Running 250 miles to find a cure for juvenile arthritis





Alex Shrimpton (aged 26), a member of Hope Church Tonbridge, is running a phenomenal 250 miles over two weeks to raise awareness of juvenile arthritis, and to raise money to help find a cure for the horrible disease.

From 23 September to 7 October 2018, Alex will be completing an average of 18 miles every day in addition to his job as a carer for which he commutes to Winchester. His run will culminate in the Tonbridge half-marathon on 7 October.

Alex is hoping to raise awareness of juvenile idiopathic arthritis (JIA) – a painful autoimmune disorder that affects around 15,000 children and young people under the age of 16 in the UK. JIA is not the same as either rheumatoid arthritis or osteoarthritis (which are more commonly associated with older people). Without adequate treatment, JIA can lead to other health conditions as the immune system attacks other organs, as well as permanent disability and long-term health implications.

At present, there is no cure for Juvenile Idiopathic Arthritis. All current treatments seek to reduce the symptoms of JIA, but are not a cure. Whilst these treatments have beneficial effects in reducing pain and inflammation, and provide some protection against long-term joint damage, they come with their own side-effects and impinge on long-term health of children taking these medications. In around half of all cases, children go into spontaneous remission. But in the other half, they are confined to taking powerful drugs long-term, with all the side-effects and complications that causes.

Alex will also be raising money for Juvenile Arthritis Research, a charitable project aimed at finding a cure for the disease. With the support and endorsement of leading academic researchers, the JAR project works independently to analyse data and information from a wide range of different scientific disciplines and research fields. By bringing together the disparate sources of information, they believe that they will be able to piece together the clues necessary to fully understand the disorder and develop a cure.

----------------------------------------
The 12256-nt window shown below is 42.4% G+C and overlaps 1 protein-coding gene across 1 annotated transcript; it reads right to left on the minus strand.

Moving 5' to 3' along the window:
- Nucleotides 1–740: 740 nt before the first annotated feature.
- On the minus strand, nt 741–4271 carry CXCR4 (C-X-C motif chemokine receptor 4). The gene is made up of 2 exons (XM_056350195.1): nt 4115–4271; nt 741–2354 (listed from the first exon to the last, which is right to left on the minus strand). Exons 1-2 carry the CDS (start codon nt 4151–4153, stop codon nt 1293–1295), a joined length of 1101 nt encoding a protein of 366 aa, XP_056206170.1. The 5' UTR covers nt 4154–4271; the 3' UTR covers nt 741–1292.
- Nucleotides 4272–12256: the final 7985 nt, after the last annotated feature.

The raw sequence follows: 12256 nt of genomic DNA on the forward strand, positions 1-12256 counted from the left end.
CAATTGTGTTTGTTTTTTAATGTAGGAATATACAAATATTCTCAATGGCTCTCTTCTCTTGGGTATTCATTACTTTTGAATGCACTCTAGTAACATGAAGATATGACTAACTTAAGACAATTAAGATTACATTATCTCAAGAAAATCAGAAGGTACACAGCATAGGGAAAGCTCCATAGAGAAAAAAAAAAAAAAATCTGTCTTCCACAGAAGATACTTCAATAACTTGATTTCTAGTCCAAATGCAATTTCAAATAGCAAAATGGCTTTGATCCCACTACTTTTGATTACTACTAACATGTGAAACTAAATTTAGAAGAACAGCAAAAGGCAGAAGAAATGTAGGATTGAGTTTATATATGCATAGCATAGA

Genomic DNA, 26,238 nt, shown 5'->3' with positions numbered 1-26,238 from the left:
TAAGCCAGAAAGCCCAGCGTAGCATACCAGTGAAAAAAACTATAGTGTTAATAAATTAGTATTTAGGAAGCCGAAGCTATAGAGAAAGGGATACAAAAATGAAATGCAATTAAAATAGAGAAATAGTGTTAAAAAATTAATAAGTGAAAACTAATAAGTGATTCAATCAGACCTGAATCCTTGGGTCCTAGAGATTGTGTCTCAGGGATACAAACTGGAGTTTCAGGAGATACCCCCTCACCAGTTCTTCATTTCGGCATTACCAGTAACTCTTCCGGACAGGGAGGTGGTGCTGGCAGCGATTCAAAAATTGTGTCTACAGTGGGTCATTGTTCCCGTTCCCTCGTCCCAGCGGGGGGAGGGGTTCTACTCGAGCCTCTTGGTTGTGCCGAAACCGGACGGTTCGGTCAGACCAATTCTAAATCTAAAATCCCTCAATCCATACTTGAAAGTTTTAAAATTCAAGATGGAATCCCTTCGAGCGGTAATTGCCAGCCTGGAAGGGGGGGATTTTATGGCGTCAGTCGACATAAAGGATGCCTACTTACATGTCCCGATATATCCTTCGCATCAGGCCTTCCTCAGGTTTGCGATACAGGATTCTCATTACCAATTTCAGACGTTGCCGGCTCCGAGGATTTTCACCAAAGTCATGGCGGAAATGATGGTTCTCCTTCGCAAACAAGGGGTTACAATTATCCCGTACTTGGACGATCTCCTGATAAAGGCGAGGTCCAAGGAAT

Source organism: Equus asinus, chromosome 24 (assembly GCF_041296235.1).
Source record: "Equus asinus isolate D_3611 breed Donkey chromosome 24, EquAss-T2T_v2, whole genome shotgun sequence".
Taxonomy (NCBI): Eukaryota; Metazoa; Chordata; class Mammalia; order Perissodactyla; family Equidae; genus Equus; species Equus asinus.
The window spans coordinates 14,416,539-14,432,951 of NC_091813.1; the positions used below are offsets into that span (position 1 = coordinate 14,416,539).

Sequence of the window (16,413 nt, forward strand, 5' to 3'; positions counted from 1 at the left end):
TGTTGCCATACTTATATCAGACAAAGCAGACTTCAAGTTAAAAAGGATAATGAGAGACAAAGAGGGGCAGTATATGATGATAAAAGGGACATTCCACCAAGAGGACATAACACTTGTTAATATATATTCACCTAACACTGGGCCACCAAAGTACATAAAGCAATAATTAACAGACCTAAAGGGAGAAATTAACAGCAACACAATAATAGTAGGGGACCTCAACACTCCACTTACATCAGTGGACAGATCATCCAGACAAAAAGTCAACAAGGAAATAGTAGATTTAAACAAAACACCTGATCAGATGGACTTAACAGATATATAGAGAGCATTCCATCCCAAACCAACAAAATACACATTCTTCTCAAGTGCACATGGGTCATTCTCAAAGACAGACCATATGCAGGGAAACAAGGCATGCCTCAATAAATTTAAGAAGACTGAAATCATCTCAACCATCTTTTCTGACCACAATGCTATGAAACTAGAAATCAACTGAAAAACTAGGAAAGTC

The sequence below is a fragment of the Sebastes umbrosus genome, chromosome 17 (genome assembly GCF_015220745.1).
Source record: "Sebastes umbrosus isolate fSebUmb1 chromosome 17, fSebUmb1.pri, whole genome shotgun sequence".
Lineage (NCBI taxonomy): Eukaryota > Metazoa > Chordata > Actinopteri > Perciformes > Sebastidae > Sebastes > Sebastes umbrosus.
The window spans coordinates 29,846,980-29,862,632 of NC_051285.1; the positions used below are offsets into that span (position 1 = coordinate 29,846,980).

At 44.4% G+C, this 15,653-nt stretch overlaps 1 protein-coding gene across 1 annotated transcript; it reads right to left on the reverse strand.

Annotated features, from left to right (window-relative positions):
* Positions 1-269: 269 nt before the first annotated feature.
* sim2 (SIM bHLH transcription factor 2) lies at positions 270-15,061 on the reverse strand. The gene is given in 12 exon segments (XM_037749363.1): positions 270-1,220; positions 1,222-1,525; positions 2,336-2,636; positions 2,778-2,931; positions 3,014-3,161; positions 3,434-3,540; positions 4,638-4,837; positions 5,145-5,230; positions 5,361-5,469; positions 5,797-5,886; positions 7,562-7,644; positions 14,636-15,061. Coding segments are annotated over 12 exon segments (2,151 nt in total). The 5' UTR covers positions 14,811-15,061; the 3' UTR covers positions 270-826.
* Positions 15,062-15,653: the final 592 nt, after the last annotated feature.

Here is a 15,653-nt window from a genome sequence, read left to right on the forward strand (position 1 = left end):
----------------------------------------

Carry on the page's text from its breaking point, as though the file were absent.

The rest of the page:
Alex says: “I have chosen to run for Juvenile Arthritis Research, as I am friends with a family who have the bravest little girl, Trinity, who is 6 years old and has had JIA since she was two. Unfortunately, however, she needs ongoing chemotherapy treatment to enable her to walk. Trinity still has a long way to go in her treatment but there are thousands of children left to help. If anyone can help donate I would be most grateful, regardless of how big or small.”

Richard Beesley, the founder of Juvenile Arthritis Research, says: “When Alex told us he wanted to run 250 miles in just two weeks to raise awareness and much-needed funds for our research, I was amazed. Juvenile arthritis is a horrible disease, and there are thousands of children and young people suffering from its effects. We are committed to finding a cure, and are so grateful to Alex for taking on this incredible challenge for us.”

Please help Alex support Juvenile Arthritis Research as they search for a cure for juvenile arthritis - a crippling and painful autoimmune disease. You can give online at www.give.net/Run250. You can also follow his progress on the Juvenile Arthritis Research social media channels.

You can find out more about the project, and support Juvenile Arthritis Research at www.jarproject.org


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NOTES FOR EDITORS:

BACKGROUND INFORMATION ABOUT JIA